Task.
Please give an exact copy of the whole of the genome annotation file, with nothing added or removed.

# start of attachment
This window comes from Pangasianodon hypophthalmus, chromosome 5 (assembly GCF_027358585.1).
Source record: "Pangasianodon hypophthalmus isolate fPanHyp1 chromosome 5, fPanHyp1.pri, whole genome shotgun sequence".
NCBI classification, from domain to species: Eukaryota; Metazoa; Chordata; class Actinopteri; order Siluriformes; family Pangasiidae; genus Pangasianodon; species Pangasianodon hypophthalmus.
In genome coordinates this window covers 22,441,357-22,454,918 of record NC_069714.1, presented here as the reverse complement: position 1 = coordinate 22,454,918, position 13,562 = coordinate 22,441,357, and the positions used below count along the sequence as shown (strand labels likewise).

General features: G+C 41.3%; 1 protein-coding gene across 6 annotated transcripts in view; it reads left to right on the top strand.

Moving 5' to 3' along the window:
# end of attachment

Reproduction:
This window comes from Pangasianodon hypophthalmus, chromosome 5 (assembly GCF_027358585.1).
Source record: "Pangasianodon hypophthalmus isolate fPanHyp1 chromosome 5, fPanHyp1.pri, whole genome shotgun sequence".
NCBI classification, from domain to species: Eukaryota; Metazoa; Chordata; class Actinopteri; order Siluriformes; family Pangasiidae; genus Pangasianodon; species Pangasianodon hypophthalmus.
In genome coordinates this window covers 22,441,357-22,454,918 of record NC_069714.1, presented here as the reverse complement: position 1 = coordinate 22,454,918, position 13,562 = coordinate 22,441,357, and the positions used below count along the sequence as shown (strand labels likewise).

General features: G+C 41.3%; 1 protein-coding gene across 6 annotated transcripts in view; it reads left to right on the top strand.

Moving 5' to 3' along the window: